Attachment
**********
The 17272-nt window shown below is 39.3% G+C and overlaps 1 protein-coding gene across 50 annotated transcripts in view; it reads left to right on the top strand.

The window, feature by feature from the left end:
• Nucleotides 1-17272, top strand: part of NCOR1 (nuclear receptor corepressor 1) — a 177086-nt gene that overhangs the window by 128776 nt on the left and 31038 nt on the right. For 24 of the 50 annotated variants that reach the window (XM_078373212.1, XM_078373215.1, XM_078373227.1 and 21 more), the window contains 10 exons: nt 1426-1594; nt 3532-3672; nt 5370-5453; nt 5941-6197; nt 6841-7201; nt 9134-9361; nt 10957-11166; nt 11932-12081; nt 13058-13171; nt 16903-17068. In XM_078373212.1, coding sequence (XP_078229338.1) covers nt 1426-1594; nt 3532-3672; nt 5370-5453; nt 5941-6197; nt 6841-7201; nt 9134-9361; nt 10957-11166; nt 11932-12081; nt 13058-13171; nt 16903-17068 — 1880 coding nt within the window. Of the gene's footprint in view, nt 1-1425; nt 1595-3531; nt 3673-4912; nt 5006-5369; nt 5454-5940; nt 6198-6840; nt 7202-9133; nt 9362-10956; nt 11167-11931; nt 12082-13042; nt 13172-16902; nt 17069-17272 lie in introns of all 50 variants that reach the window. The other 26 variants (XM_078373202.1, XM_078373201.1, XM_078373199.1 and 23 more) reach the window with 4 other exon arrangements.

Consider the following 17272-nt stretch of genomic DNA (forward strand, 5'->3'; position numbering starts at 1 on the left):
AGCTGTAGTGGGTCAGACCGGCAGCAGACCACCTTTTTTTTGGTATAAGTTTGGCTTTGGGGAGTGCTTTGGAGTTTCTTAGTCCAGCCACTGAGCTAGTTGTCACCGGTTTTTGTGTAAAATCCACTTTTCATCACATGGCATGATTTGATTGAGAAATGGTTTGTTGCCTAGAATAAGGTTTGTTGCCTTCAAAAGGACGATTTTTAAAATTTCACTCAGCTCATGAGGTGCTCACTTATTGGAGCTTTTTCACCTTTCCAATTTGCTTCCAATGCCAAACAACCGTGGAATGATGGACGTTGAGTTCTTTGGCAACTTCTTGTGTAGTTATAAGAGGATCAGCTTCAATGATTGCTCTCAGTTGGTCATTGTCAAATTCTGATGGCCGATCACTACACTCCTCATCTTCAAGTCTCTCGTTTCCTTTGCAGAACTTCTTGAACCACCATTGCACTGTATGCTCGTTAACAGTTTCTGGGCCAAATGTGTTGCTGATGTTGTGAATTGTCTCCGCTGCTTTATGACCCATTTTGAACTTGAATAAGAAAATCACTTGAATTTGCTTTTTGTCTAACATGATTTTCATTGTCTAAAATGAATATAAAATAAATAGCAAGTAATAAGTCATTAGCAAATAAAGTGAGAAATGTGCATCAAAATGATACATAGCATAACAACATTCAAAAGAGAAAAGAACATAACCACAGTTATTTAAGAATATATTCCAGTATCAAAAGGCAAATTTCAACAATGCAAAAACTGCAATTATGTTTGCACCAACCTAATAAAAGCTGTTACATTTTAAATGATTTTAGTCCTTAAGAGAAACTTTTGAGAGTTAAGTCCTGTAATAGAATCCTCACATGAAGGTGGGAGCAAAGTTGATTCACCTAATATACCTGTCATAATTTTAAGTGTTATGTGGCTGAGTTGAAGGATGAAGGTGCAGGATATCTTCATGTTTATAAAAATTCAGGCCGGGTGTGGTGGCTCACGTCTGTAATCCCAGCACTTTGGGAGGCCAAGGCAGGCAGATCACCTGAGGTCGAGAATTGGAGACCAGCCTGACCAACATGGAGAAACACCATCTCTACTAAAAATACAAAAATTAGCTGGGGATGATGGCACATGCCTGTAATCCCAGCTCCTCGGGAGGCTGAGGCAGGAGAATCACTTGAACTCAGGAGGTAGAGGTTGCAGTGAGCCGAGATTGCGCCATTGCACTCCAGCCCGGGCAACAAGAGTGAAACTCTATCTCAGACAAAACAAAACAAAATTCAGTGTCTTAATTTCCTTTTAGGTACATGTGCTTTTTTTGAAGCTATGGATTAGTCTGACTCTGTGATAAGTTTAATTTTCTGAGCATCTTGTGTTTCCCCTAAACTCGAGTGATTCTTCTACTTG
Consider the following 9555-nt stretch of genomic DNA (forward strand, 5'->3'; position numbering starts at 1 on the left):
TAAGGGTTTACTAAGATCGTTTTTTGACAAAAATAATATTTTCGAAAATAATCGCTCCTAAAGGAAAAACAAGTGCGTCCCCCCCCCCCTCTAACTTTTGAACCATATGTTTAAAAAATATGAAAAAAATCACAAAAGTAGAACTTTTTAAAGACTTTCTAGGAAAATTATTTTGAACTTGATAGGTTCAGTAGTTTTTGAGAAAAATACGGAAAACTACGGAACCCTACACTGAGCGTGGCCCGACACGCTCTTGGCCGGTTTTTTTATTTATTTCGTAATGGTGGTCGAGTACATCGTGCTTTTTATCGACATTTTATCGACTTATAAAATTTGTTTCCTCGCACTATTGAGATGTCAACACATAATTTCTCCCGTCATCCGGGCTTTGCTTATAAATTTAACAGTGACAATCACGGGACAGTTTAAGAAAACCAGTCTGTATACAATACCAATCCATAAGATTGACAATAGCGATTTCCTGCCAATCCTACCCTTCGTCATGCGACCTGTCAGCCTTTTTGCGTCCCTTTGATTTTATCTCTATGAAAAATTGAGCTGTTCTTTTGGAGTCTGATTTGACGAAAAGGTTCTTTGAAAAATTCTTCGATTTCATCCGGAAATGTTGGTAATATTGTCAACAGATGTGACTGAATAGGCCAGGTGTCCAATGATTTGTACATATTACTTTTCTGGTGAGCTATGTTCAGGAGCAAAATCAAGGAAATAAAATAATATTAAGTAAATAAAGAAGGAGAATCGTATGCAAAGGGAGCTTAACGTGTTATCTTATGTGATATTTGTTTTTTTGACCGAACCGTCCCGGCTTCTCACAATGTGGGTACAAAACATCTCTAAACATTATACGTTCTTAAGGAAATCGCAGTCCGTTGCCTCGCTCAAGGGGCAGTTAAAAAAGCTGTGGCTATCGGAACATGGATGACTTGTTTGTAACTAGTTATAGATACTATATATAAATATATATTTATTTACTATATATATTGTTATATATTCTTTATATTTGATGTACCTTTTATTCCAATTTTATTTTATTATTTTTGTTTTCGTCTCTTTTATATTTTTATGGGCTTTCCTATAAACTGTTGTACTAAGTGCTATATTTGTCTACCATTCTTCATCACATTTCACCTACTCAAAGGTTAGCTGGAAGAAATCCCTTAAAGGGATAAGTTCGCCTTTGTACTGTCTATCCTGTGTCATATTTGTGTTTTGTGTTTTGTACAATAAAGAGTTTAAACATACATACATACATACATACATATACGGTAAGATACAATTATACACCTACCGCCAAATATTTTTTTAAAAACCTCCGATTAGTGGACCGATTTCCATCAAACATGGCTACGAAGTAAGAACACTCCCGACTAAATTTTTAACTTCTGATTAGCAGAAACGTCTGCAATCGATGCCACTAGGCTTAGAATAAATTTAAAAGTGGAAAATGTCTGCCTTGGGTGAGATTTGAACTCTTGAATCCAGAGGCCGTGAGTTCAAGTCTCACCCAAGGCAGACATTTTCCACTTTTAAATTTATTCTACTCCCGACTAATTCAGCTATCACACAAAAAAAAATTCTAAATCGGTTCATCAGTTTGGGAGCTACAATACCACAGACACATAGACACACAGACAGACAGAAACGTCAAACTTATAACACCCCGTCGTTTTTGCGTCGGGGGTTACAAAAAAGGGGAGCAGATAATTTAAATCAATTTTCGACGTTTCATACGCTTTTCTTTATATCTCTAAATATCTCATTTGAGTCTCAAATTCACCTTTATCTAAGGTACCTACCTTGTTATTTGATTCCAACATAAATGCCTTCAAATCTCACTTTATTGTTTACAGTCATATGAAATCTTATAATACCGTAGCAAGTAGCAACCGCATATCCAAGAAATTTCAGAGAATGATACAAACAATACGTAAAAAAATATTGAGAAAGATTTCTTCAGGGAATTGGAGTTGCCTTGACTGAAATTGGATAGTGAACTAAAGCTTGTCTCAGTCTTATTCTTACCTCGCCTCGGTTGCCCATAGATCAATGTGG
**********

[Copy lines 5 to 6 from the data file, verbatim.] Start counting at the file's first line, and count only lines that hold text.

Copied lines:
AGCTGTAGTGGGTCAGACCGGCAGCAGACCACCTTTTTTTTGGTATAAGTTTGGCTTTGGGGAGTGCTTTGGAGTTTCTTAGTCCAGCCACTGAGCTAGTTGTCACCGGTTTTTGTGTAAAATCCACTTTTCATCACATGGCATGATTTGATTGAGAAATGGTTTGTTGCCTAGAATAAGGTTTGTTGCCTTCAAAAGGACGATTTTTAAAATTTCACTCAGCTCATGAGGTGCTCACTTATTGGAGCTTTTTCACCTTTCCAATTTGCTTCCAATGCCAAACAACCGTGGAATGATGGACGTTGAGTTCTTTGGCAACTTCTTGTGTAGTTATAAGAGGATCAGCTTCAATGATTGCTCTCAGTTGGTCATTGTCAAATTCTGATGGCCGATCACTACACTCCTCATCTTCAAGTCTCTCGTTTCCTTTGCAGAACTTCTTGAACCACCATTGCACTGTATGCTCGTTAACAGTTTCTGGGCCAAATGTGTTGCTGATGTTGTGAATTGTCTCCGCTGCTTTATGACCCATTTTGAACTTGAATAAGAAAATCACTTGAATTTGCTTTTTGTCTAACATGATTTTCATTGTCTAAAATGAATATAAAATAAATAGCAAGTAATAAGTCATTAGCAAATAAAGTGAGAAATGTGCATCAAAATGATACATAGCATAACAACATTCAAAAGAGAAAAGAACATAACCACAGTTATTTAAGAATATATTCCAGTATCAAAAGGCAAATTTCAACAATGCAAAAACTGCAATTATGTTTGCACCAACCTAATAAAAGCTGTTACATTTTAAATGATTTTAGTCCTTAAGAGAAACTTTTGAGAGTTAAGTCCTGTAATAGAATCCTCACATGAAGGTGGGAGCAAAGTTGATTCACCTAATATACCTGTCATAATTTTAAGTGTTATGTGGCTGAGTTGAAGGATGAAGGTGCAGGATATCTTCATGTTTATAAAAATTCAGGCCGGGTGTGGTGGCTCACGTCTGTAATCCCAGCACTTTGGGAGGCCAAGGCAGGCAGATCACCTGAGGTCGAGAATTGGAGACCAGCCTGACCAACATGGAGAAACACCATCTCTACTAAAAATACAAAAATTAGCTGGGGATGATGGCACATGCCTGTAATCCCAGCTCCTCGGGAGGCTGAGGCAGGAGAATCACTTGAACTCAGGAGGTAGAGGTTGCAGTGAGCCGAGATTGCGCCATTGCACTCCAGCCCGGGCAACAAGAGTGAAACTCTATCTCAGACAAAACAAAACAAAATTCAGTGTCTTAATTTCCTTTTAGGTACATGTGCTTTTTTTGAAGCTATGGATTAGTCTGACTCTGTGATAAGTTTAATTTTCTGAGCATCTTGTGTTTCCCCTAAACTCGAGTGATTCTTCTACTTG
Consider the following 9555-nt stretch of genomic DNA (forward strand, 5'->3'; position numbering starts at 1 on the left):